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Reading Abbey: a Cluniac and Benedictine monastery and Civil War earthwork.

A Scheduled Monument in Abbey, Reading

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Latitude: 51.4566 / 51°27'23"N

Longitude: -0.9656 / 0°57'56"W

OS Eastings: 471965.448954

OS Northings: 173576.715107

OS Grid: SU719735

Mapcode National: GBR QNF.69

Mapcode Global: VHDWT.6NW7

Entry Name: Reading Abbey: a Cluniac and Benedictine monastery and Civil War earthwork.

Scheduled Date: 19 April 1915

Last Amended: 29 January 1993

Source: Historic England

Source ID: 1007932

English Heritage Legacy ID: 19019

County: Reading

Electoral Ward/Division: Abbey

Built-Up Area: Reading

Traditional County: Berkshire

Lieutenancy Area (Ceremonial County): Berkshire

Church of England Parish: Reading St Mary the Virgin

Church of England Diocese: Oxford


The monument, which consists of four separate areas, includes the known
surviving remains of Reading Abbey, the surviving parts of the associated mill
and hospitium and the site of a building believed to be the abbey stables.
The abbey was established in 1121 by Henry I as a cell of the Cluniac order,
the parent abbey being at Cluny in Burgundy; by the mid 13th century it had
transferred obedience to the Benedictine order. Through the 13th and early
14th centuries the foundation flourished and by the mid 14th century, it had
become one of the ten richest abbeys in the country. In the 16th century the
Abbey fell victim to the purges of the Dissolution and was forcibly taken by
the Crown in 1539. The monks were evicted and the last Abbot, Hugh
Farrington, hanged at the Abbey Gate. The Abbey buildings passed into the
hands of Lord Somerset, protector to Edward VI, who demolished most of the
church and much of the abbey buildings. Thus today the Abbey survives largely
as a ruin. Walls stand almost to their original height but have been robbed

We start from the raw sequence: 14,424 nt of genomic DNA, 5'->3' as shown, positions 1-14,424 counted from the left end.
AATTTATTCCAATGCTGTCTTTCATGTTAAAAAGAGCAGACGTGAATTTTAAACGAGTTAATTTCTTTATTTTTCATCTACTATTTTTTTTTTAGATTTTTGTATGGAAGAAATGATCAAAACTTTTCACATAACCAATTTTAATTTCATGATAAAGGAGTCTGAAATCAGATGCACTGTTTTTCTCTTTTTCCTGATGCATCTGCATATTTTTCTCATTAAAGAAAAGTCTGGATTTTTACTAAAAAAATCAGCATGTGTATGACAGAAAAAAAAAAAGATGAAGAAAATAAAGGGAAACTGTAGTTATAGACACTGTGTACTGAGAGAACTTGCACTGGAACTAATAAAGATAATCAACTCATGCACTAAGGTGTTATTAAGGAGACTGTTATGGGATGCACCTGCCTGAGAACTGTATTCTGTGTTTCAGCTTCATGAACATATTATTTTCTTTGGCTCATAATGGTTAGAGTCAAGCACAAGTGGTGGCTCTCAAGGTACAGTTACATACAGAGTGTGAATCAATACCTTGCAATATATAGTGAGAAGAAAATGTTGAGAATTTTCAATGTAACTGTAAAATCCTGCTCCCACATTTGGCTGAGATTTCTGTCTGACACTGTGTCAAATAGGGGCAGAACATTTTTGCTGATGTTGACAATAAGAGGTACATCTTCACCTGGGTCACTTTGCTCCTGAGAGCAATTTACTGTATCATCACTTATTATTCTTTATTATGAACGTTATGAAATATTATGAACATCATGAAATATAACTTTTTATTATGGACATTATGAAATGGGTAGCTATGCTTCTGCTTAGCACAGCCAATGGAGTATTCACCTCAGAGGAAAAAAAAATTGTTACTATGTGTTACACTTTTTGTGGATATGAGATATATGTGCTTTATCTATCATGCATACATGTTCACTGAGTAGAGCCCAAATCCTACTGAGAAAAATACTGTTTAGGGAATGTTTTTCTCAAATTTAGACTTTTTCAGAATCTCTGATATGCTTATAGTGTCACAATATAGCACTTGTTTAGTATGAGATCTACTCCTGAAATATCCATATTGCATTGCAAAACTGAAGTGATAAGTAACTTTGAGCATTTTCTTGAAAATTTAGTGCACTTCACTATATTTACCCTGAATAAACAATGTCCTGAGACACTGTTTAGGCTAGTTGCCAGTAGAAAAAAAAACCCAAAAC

of all facing stone so that only the core survives. The ruins, which are
listed at Grade I, consist of the south transept and chapter house, separated
by a once roofed passage over which the treasury was located. Further south,
towards the River Kennet, stands the west wall of the parlour and warming room
with the dormitory above. Adjacent to the river lay the necessarium or toilet
block. The cloisters were to the west of the chapter house and were flanked
along the southern side by the refectory, the south wall of which still stands
to a height in excess of 2.5m. The site of the gateway to the inner precinct
survives to the west of Abbot's Walk, though its present form is the result of
rather heavy restoration by Gilbert Scott in 1860, following a collapse of the
structure. The gateway is listed as a Grade I building. To the east the
Abbey grounds extended to Forbury Road, and to the south-east to the bank of
the River Kennet. Excavations in this area in 1970, within the confines of
Reading Prison, located an Apsidal chapel, demonstrating the potential for
survival of archaeological evidence in this area of the site. At the western
extremity of the abbey complex, in what is today the churchyard of St
Lawrence's church, a hospitium was located. Founded in 1189-93 by Abbot Hugh
II, it was dedicated to John the Baptist and consisted of a residence for 26
poor, a refectory and an accommodation block for visitors. A portion of this,
rebuilt in the 15th century, survives incorporated into the fabric of a modern
municipal building north of the graveyard. To the south of the main abbey
complex and spanning Holy Brook, is a single 13th century arch, all that
remains of the abbey mill. The mill wheel is thought to have been positioned
to the east of this arch. Additional lesser medieval buildings, possibly